Engineering benchmarks: A guide to improving time to deploy

When you’re trying to improve the effectiveness of your software engineering organization, a handful of metrics can help you identify specific opportunities. One of those metrics is time to deploy, the time from when a task is approved for deployment from a development perspective until it’s deployed. This metric includes any manual QA that happens after code review but before code is deployed to production.

Time to deploy directly affects a team’s ability to deploy frequently: tautologically speaking, if deployments take more than a day, the team will never deploy more than once a day. It also influences the time to recover from an incident.

The most effective software teams deploy to production multiple times daily. Their deployments tend to take less than 15 minutes, and all of that time is hands-off, meaning engineers can go about their day in the meantime.

In many software engineering organizations, reality is far, far from this ideal state. Fortunately, the solutions tend to be predictable, if not necessarily trivial to implement: things like feature flags, CI/CD, automated tests, and a DevOps culture where a team owns its deployment destiny.

In this post, we’ll discuss the common tactics for improving deployment times.

Ship smaller things

Large changes are difficult to test, review, and deploy. They increase the risk of deployment failures and production bugs. Smaller changes demonstrably move through a delivery system faster than large changes. This is especially true when manual QA is involved.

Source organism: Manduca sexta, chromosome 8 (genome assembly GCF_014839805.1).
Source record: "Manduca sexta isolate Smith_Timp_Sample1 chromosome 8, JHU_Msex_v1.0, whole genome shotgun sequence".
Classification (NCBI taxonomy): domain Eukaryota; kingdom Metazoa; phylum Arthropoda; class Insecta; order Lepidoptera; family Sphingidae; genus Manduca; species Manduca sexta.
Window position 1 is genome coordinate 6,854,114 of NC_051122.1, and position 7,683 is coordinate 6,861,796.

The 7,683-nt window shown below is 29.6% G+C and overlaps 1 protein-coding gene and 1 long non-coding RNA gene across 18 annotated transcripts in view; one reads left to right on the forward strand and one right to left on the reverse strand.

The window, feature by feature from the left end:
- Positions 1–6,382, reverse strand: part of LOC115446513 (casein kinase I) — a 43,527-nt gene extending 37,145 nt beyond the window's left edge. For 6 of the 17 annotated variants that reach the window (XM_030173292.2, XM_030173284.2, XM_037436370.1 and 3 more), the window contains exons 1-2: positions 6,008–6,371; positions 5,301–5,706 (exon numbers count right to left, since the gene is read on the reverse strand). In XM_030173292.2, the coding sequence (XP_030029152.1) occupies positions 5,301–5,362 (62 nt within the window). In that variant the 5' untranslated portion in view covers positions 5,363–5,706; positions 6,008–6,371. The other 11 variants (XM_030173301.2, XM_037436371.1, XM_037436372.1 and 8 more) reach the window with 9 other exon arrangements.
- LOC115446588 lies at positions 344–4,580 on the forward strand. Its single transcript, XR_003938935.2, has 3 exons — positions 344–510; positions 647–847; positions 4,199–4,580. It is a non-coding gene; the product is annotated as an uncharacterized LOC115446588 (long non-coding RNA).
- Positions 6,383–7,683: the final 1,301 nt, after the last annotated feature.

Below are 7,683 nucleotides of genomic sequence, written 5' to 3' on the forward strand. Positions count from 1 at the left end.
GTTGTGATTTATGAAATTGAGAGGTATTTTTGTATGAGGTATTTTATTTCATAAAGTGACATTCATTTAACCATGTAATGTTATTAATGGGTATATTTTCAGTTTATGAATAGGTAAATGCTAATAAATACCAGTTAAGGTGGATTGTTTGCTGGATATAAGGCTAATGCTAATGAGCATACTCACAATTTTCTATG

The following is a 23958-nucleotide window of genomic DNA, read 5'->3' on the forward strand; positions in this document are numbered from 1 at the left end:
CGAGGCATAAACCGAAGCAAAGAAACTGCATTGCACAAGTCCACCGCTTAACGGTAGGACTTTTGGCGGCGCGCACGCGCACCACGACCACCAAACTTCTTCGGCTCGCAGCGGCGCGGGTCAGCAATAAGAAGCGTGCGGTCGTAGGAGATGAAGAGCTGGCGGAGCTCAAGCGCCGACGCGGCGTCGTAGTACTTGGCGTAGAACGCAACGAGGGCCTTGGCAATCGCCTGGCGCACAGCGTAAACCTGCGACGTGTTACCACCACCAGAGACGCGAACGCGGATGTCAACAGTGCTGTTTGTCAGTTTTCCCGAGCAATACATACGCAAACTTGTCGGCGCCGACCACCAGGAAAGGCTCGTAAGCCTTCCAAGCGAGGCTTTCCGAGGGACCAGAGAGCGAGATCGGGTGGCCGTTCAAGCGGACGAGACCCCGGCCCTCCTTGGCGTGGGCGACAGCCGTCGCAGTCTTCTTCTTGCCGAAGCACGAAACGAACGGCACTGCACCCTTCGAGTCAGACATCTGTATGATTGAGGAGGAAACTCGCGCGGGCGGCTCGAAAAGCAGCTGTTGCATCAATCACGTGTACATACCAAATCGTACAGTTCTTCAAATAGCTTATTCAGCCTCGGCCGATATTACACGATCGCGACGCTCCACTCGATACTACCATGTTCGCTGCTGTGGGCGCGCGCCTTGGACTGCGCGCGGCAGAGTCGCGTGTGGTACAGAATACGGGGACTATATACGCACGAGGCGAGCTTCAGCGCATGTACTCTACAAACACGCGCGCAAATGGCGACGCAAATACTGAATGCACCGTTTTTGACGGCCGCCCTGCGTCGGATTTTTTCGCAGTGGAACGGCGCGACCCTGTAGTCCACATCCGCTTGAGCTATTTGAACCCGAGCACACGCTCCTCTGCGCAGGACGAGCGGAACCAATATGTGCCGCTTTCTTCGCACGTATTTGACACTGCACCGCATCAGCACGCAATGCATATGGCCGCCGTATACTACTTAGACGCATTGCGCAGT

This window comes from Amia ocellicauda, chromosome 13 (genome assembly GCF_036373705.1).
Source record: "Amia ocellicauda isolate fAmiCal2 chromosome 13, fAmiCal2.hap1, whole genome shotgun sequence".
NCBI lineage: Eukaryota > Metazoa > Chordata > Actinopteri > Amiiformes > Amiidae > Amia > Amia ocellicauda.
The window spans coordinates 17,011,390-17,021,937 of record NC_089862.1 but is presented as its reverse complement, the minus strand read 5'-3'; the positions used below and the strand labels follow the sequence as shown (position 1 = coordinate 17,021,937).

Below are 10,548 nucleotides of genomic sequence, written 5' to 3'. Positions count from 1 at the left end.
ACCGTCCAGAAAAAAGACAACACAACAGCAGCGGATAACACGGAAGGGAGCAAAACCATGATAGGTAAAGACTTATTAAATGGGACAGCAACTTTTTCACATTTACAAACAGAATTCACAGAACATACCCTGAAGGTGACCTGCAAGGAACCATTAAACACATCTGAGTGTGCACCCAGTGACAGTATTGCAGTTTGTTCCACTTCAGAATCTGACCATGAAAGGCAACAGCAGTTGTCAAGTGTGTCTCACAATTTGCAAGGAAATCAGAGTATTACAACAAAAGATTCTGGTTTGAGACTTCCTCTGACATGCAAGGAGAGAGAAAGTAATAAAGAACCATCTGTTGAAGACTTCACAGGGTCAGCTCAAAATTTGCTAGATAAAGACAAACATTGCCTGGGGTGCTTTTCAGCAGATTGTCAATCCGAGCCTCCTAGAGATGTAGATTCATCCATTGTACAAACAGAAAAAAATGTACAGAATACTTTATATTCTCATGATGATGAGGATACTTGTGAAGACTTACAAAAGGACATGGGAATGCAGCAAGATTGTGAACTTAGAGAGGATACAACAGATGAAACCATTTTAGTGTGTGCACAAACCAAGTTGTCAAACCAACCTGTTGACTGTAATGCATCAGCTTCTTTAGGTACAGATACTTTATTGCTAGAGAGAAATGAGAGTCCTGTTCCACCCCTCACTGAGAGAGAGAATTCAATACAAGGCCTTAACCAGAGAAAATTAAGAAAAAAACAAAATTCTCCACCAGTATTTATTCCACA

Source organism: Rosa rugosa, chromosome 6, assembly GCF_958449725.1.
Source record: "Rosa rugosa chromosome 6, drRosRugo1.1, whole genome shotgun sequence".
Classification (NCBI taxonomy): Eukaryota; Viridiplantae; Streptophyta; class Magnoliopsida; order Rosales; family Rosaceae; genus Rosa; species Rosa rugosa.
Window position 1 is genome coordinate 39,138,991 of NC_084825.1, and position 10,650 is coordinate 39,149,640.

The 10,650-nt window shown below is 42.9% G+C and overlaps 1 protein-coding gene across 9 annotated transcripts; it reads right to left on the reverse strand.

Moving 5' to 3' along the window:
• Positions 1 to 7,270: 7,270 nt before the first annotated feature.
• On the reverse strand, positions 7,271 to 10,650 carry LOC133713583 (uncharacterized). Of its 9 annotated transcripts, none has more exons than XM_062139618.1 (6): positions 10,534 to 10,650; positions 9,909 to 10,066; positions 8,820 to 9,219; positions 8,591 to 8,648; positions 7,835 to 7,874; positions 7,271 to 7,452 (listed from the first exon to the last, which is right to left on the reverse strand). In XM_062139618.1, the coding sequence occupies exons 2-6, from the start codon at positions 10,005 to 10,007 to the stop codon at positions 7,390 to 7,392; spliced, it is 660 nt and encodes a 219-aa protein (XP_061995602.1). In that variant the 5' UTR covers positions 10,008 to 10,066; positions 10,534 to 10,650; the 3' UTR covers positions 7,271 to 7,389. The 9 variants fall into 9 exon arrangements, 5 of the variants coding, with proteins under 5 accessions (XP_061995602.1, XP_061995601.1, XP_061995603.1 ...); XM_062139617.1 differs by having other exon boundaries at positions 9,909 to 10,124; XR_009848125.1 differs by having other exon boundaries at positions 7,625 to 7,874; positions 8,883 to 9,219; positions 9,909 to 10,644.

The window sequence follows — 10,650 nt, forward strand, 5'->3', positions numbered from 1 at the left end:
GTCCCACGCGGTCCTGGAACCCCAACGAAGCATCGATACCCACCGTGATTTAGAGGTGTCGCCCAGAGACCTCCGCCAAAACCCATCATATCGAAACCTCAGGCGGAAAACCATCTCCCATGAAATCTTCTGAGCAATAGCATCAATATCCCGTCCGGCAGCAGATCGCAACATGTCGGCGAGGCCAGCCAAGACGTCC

Smaller, incremental changes are easier to test, review, and deploy, minimizing the potential impact of issues and reducing overall risk. Break large work items into small tasks that can be ready to deploy within a day or two after you start them. Use feature flags to decide when to expose new functionality to actual users.

Once you’re done with a small task, ask yourself: what stops me from shipping it right now? The answers will reveal the parts of your process that are getting in your way.

Get manual QA out of the way

It’s easy (and typical) for a manual quality assurance (QA) process to balloon over time, slowing down the deployment pipeline and leading to ever-increasing deploy times. Even though it may have made sense at some point, what got you here isn’t going to get you there. Manual QA will ruin your ability to iterate quickly at larger scales.

Automate pre-release testing to streamline the QA process. By implementing automated tests, you can quickly validate code changes and reduce the reliance on time-consuming manual testing. Prioritize testing the most important functionalities, such as user login, to catch critical issues early. Adopting a "fail fast" approach ensures problems are identified and addressed swiftly.

Manual exploratory testing in the production environment can uncover subtle issues that automated tests might miss, enhancing overall software quality. Remember, not every issue that you detect with manual QA is worth blocking (or reverting) a deployment. As you see how your time to deploy improves, you’ll see that you have an opportunity to fix any important bugs soon enough; only urgent issues should cause you to block or revert a deploy.